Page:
Title: Indoor Positioning from Vibration Localization in Smart Buildings
Author(s): Jeffrey D. Poston, R. Michael Buehrer, Americo G. Woolard, Pablo A. Tarazaga
Published in: Proceedings of IEEE/ION PLANS 2016
April 11 - 14, 2016
Hyatt Regency Hotel
Savannah, GA
Pages: 366 - 372
Cite this article: Poston, Jeffrey D., Buehrer, R. Michael, Woolard, Americo G., Tarazaga, Pablo A., "Indoor Positioning from Vibration Localization in Smart Buildings," Proceedings of IEEE/ION PLANS 2016, Savannah, GA, April 2016, pp. 366-372.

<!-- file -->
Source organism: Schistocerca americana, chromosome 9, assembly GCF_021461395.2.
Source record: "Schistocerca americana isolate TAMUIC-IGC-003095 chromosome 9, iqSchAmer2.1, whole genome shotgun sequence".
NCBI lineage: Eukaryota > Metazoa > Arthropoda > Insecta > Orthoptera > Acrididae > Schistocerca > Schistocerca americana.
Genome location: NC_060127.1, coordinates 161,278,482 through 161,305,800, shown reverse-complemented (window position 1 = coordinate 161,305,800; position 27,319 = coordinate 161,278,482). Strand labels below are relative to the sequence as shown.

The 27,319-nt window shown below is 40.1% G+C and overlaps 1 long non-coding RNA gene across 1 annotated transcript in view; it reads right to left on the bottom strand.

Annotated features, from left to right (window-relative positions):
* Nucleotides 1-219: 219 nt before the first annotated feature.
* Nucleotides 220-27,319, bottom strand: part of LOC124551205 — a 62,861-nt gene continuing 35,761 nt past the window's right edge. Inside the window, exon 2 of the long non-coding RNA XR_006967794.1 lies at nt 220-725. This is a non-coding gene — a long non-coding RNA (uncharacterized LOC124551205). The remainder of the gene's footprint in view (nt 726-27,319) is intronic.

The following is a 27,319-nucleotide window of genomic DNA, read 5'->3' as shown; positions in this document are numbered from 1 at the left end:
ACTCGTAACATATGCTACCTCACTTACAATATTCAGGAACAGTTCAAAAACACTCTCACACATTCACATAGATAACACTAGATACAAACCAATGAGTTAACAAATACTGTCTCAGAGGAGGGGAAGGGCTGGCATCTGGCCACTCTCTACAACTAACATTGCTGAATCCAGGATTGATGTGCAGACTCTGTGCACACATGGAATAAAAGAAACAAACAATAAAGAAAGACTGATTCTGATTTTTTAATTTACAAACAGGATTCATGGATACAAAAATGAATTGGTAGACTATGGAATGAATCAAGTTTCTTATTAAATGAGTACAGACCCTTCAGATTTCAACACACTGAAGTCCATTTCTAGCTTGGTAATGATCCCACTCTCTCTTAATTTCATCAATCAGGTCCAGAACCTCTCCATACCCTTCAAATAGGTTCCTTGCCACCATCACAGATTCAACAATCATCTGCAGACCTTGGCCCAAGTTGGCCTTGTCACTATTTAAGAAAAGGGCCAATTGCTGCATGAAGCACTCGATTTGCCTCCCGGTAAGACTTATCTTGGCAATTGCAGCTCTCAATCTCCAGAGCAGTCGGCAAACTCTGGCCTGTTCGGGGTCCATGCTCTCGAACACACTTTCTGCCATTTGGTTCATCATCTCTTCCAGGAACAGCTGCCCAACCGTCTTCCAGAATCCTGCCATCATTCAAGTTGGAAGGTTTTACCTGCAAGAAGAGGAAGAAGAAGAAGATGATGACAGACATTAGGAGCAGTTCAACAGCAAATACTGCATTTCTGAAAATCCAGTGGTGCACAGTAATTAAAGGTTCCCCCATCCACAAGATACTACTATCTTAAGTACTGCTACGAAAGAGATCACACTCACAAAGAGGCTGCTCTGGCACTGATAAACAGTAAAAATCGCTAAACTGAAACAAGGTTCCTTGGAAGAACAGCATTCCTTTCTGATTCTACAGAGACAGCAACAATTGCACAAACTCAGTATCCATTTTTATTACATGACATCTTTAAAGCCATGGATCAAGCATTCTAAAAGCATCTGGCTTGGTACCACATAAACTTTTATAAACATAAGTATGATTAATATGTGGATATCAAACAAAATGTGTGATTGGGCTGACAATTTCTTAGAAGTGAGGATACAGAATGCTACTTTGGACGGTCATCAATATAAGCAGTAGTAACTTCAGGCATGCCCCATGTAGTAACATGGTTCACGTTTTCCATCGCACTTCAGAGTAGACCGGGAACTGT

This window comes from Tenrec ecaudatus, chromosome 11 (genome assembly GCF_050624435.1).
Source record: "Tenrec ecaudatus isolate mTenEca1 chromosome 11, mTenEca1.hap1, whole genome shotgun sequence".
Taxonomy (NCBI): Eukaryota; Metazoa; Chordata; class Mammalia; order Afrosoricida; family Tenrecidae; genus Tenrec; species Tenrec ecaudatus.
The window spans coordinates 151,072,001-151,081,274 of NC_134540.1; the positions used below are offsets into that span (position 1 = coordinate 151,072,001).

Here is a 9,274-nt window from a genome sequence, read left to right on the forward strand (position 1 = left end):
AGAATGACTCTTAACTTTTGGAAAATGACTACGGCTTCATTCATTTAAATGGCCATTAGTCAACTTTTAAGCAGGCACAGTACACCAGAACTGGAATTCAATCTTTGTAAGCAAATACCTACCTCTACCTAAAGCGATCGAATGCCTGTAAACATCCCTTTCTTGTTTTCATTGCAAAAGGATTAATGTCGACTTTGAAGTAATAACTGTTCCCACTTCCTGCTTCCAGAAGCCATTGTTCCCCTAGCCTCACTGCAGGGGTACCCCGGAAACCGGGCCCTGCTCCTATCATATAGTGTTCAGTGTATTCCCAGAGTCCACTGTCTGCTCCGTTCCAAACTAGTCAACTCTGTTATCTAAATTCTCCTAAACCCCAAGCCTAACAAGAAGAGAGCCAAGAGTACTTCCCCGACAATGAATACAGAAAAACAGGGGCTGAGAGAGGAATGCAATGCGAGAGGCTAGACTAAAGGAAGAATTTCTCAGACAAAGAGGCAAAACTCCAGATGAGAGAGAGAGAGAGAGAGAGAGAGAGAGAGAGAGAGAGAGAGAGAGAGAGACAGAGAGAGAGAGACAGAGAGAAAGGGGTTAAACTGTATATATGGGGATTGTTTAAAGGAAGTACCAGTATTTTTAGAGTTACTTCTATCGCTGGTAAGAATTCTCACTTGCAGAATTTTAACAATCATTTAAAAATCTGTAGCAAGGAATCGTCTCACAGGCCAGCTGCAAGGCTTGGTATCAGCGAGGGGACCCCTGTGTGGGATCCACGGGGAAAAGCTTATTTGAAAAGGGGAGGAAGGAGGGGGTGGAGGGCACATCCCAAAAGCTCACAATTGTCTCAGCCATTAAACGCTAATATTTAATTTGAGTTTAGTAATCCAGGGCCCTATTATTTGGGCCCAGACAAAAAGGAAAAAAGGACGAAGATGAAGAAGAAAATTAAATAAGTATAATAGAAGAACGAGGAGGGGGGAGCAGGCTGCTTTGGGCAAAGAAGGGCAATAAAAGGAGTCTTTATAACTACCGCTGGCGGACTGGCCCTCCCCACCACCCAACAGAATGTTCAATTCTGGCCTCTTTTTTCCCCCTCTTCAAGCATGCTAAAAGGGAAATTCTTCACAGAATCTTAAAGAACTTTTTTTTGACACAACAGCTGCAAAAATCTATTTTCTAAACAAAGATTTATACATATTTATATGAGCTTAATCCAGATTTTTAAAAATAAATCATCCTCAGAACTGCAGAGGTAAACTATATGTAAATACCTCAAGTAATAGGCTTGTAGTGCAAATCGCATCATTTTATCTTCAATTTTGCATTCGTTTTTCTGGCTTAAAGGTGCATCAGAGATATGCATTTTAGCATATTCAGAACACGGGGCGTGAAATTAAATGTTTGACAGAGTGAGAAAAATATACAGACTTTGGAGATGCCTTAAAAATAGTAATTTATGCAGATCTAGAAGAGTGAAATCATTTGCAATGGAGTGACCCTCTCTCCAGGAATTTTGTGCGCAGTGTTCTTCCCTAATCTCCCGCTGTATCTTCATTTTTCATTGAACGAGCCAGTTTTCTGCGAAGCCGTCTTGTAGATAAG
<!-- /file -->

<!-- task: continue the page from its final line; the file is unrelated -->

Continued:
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Abstract: Indoor localization by means of a global navigation satellite system (GNSS) remains a difficult problem due to GNSS signal impairments created by the building’s structure. This problem prompted the research community to devise many alternative techniques. Unfortunately, in order to locate persons indoors, these alternatives often require each person to carry some device to facilitate the localization process. This paper investigates the naturally-generated vibration signals from a person’s footsteps as a potential source of information for indoor localization. Instrumenting a building with vibration sensors is a mature technology, but, historically, the role of the technology was measuring a building’s response to external events (e.g., earthquakes), not for measuring occupant-generated vibrations. Some prior work studied outdoor detection of footsteps near borders or within restricted areas, but that environment and the localization objectives differed sufficiently from the scope of this research to limit the relevance of prior results. This paper reports on measurements from an instrumented, public building and examines viability of conventional localization algorithms for locating persons moving within a building. Noting the suboptimum performance of these algorithms in this localization task, this paper proposes an extension to existing techniques to accommodate signal distortions encountered by vibrations in building structures.